Becoming more resilient enables healthcare workers to communicate effectively with team members and patients. Healthcare workers who practice resilience building find they enhance empathy and compassion and can overcome adversity more quickly.

Other benefits of increasing resilience in healthcare professionals include:

  • Better rates of job satisfaction
  • An increased ability to learn from past mistakes.
  • Decreased feelings of hopelessness.
  • Enhanced feelings of confidence and better self-management
  • Increased ability to plan and coordinate with colleagues.

Ways to Increase Resilience in Healthcare Professionals

Managers, supervisors, and frontline employees must collectively build resilience and create a supportive environment at work where everyone feels valued. A combination of efforts is required at both the organisational and individual levels to build resilience.

Resilience Building Techniques for Individuals

Suppose you are a healthcare worker who has been feeling the strain. In that case, you can boost your resilience by concentrating on simple methods and life changes. Rev up your resilience by:

  • Practising relaxation techniques such as breathing exercises or meditation
  • Developing better time-management skills
  • Devoting time to self-care
  • Getting regular exercise and enough rest and sleep
  • Eating a balanced diet
  • Reaching out to friends and co-workers for support
  • Setting achievable goals and adopting a more optimistic viewpoint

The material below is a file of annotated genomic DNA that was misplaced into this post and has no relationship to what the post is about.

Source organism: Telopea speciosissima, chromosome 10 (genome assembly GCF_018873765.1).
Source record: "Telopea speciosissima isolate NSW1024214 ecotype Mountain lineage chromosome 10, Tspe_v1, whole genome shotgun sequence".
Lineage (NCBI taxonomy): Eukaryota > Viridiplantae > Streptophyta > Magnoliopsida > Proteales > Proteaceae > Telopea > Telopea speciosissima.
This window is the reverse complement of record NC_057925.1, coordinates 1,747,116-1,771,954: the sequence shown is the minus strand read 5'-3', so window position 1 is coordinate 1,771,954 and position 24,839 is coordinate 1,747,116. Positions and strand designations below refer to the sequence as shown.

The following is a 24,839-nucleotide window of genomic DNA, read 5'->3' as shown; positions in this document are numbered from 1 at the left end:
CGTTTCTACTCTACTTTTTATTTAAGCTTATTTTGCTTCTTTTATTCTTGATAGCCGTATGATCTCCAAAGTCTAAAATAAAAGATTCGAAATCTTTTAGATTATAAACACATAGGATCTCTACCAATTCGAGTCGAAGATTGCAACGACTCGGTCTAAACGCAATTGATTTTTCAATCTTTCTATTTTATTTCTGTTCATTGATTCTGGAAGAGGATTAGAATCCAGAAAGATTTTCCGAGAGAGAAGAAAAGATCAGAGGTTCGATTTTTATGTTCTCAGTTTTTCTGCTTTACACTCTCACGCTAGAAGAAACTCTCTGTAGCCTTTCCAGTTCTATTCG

• Learning problem-solving and critical-thinking techniques
  • Establishing and maintaining firm work/life boundaries
  • Seeking advice from a mental health professional

Resilience Building at the Organisational Level

Healthcare organisations, managers and supervisors also need to put in some work to help their teams cope with the pressure. Business leaders can act to build resilience among their teams by:

  • Ensuring that staff levels are adequate and distributing workloads fairly
  • Focusing on building team morale
  • Providing clear leadership
  • Encouraging mental health awareness in the workplace
  • Making sure employees are allowed sufficient leave when requested.
  • Creating open and confidential communication channels
  • Arranging regular meetings with staff to discuss issues.
  • Monitoring the mental health of employees and providing mental health support programs
  • Providing access to mental health resilience training

Does Your Employer Have to Provide Resilience-Building Healthcare Training?

As we’ve seen, building resilience can decrease rates of burnout, increase job satisfaction, and empower people with the skills to perform more effectively. Strictly speaking, organizations are not legally required to provide access to mental health resilience-building training, but the benefits of offering such training far outweigh the potential and proven consequences.

Employers are legally obliged to ensure their staff have a safe working environment and this obligation means employers must take appropriate steps to safeguard employees’ physical and mental health. Employers responsibilities are enshrined in law by the Safety Health and Welfare at Work Act 2005.